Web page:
Top 10 Benefits of Multi-Sport Participation

●     Greater overall athleticism

●     Improved foundational motor skills and transferable skills

●     Lower chance of drop out of sport

●     Increased fun and enjoyment

●     A wider circle of social relationships

●     Reduced chance of overuse injuries

●     Longer sports career and involvement

●     Promotion of lifelong physical activity skills

●     Greater intrinsic motivation

●     Opportunity to learn new sports




Focus on creating a fun, positive, engaging atmosphere within a team culture rather than wins and losses.


Fun, engaging, and athlete-centered is essential for any sports activity. The definition of “fun” may change as participants advance to more elite levels of competition, but a standard emphasis on making the process positive and enjoyable is key. USTA’s ADM understands the need to have programs that ensure that kids are having fun, as this is what kids want and what keeps them playing for a lifetime. 


9 Reasons Why Kids Quit Sports:

●      It is not fun anymore

●      Pressure to perform

●      They are afraid to make mistakes

●      It is too competitive

●      Too much emphasis on winning

●      Not enough playing time

●      No longer interested in the sport

●      They have lost ownership of the experience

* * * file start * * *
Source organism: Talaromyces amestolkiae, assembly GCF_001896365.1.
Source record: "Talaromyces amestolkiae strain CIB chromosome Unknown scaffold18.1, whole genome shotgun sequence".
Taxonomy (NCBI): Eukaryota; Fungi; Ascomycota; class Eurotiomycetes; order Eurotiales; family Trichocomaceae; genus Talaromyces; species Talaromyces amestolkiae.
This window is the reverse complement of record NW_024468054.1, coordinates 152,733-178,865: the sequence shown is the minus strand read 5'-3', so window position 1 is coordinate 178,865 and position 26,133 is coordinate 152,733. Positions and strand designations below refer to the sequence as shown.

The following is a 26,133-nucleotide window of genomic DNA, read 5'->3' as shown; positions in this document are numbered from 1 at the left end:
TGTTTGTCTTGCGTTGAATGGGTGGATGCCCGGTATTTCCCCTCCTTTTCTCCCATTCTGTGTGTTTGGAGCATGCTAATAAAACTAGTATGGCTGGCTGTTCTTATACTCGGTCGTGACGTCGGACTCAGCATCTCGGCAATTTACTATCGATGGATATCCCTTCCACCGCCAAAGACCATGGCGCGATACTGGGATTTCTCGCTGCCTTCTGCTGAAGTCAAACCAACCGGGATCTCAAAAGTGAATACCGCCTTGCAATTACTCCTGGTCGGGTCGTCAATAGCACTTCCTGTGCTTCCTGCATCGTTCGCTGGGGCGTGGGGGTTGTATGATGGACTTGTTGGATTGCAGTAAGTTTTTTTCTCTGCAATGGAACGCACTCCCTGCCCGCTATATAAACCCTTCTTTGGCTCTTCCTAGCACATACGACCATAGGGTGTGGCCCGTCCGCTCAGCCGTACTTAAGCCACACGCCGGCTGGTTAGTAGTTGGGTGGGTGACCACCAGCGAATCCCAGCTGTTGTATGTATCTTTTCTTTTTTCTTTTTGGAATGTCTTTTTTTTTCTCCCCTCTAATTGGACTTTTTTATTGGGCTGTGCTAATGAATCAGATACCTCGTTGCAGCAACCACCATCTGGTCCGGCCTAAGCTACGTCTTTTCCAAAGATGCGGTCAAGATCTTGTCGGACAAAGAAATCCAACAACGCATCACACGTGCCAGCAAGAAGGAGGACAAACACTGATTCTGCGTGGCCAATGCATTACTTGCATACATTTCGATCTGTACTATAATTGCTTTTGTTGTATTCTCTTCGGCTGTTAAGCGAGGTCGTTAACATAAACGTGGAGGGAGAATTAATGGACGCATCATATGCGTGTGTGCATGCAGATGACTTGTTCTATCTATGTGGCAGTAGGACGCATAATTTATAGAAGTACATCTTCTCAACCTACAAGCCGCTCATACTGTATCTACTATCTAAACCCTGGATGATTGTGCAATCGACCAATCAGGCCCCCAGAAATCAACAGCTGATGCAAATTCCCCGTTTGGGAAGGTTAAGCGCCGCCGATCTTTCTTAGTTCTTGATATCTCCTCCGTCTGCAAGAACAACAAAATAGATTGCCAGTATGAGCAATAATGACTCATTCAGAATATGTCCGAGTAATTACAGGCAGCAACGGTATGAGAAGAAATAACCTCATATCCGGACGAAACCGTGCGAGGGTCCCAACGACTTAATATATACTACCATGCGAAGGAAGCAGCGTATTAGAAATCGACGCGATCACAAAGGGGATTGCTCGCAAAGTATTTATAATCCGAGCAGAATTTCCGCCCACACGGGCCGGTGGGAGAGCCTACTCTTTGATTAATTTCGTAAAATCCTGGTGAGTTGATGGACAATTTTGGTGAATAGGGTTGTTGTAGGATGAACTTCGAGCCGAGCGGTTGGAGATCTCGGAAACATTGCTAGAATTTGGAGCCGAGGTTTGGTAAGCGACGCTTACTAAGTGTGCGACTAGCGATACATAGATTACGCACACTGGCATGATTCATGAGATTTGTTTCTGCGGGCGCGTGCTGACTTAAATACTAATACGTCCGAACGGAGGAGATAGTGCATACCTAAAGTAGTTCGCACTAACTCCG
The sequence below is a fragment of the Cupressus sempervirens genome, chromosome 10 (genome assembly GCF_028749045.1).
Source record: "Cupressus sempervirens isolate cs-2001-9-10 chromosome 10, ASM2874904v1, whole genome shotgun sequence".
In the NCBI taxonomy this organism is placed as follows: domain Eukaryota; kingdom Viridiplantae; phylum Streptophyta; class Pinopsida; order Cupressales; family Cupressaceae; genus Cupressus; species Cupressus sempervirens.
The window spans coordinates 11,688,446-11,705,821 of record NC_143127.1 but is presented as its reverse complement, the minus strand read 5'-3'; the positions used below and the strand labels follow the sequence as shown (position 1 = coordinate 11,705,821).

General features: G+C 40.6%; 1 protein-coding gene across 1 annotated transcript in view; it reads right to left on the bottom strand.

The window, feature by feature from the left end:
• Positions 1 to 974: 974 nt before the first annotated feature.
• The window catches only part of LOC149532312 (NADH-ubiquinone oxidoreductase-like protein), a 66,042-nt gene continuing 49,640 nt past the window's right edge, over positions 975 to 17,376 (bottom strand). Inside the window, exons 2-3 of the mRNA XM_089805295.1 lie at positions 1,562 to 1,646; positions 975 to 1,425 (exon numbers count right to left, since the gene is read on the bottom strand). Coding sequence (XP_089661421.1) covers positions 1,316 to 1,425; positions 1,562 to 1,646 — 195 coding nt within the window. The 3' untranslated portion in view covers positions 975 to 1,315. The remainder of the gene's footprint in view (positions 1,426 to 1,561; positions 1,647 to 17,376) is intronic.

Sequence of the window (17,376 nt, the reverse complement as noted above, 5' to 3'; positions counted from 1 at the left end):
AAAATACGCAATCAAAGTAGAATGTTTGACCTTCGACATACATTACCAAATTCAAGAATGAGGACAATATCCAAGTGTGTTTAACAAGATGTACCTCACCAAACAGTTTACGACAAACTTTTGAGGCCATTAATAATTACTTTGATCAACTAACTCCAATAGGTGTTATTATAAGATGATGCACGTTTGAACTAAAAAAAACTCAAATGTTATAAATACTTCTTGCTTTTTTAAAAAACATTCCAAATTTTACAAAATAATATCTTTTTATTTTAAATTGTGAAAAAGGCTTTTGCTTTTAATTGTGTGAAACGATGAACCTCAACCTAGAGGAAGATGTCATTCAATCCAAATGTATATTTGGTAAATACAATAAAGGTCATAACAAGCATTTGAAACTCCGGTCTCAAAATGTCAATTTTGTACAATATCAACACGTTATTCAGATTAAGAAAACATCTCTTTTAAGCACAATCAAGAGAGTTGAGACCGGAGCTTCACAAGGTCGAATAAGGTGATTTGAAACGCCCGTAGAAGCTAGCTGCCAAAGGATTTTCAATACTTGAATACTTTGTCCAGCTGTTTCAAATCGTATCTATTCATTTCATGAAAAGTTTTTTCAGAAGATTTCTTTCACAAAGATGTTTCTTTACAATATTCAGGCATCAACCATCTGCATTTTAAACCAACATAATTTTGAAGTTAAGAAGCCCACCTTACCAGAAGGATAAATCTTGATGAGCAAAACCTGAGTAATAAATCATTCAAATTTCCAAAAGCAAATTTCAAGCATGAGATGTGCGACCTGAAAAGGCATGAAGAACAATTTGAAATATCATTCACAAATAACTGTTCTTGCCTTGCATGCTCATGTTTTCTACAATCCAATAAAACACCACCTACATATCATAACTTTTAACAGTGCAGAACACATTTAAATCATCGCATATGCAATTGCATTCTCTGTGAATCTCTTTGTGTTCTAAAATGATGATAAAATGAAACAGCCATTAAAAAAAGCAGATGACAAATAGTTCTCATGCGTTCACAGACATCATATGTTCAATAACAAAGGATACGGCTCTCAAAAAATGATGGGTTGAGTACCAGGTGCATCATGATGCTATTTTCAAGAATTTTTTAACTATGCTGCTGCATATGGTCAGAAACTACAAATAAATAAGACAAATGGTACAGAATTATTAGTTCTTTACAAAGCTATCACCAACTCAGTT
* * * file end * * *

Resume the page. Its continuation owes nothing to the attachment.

●      Pressure from parents and coaches



Make sure playing tennis is safe, accessible, local, and affordable. 


Universal access to the ADM is a priority for the USTA. It is the USTA's goal that everyone, regardless of their socio-economic class, gender, ethnicity, background, or physical and mental disabilities, has access to the benefits of the ADM.  By providing this access and inclusivity, children will have the opportunity to experience the benefits of physical activity and be on the pathway to realizing their athletic potential. 




Provide parents and players the information they need to guide their tennis development.


The USTA is committed to providing people of all ages the information needed to guide tennis experience and development under the American Development Model. From a youth perspective, we see parents as a key resource to enhance children’s performance, enjoyment, motivation, and overall positive youth development. From an adult perspective, the USTA must ensure that all information pertaining to tennis development is accessible through various outlets, including but not limited to digital platforms and tennis programming. As the national governing body of tennis, it is our responsibility to share the proper information, insights, and tools needed in order to grow the sport of tennis and keep people playing for a lifetime.


Designed to establish fun and positive experiences for tennis players, the USTA’s ADM offers a comprehensive framework for providers, coaches, athletes, and parents. By growing friendships, improving skill, and maximizing the potential of players at all levels, this framework will improve the health and well-being of tennis participants and our sport for a lifetime.





The ultimate goal of the ADM is to create positive experiences for American athletes at every level. By using ADM, clubs, coaches, and parents can help maximize the potential for all Americans, regardless of their ability, and improve the health and well-being for future generations in the United States.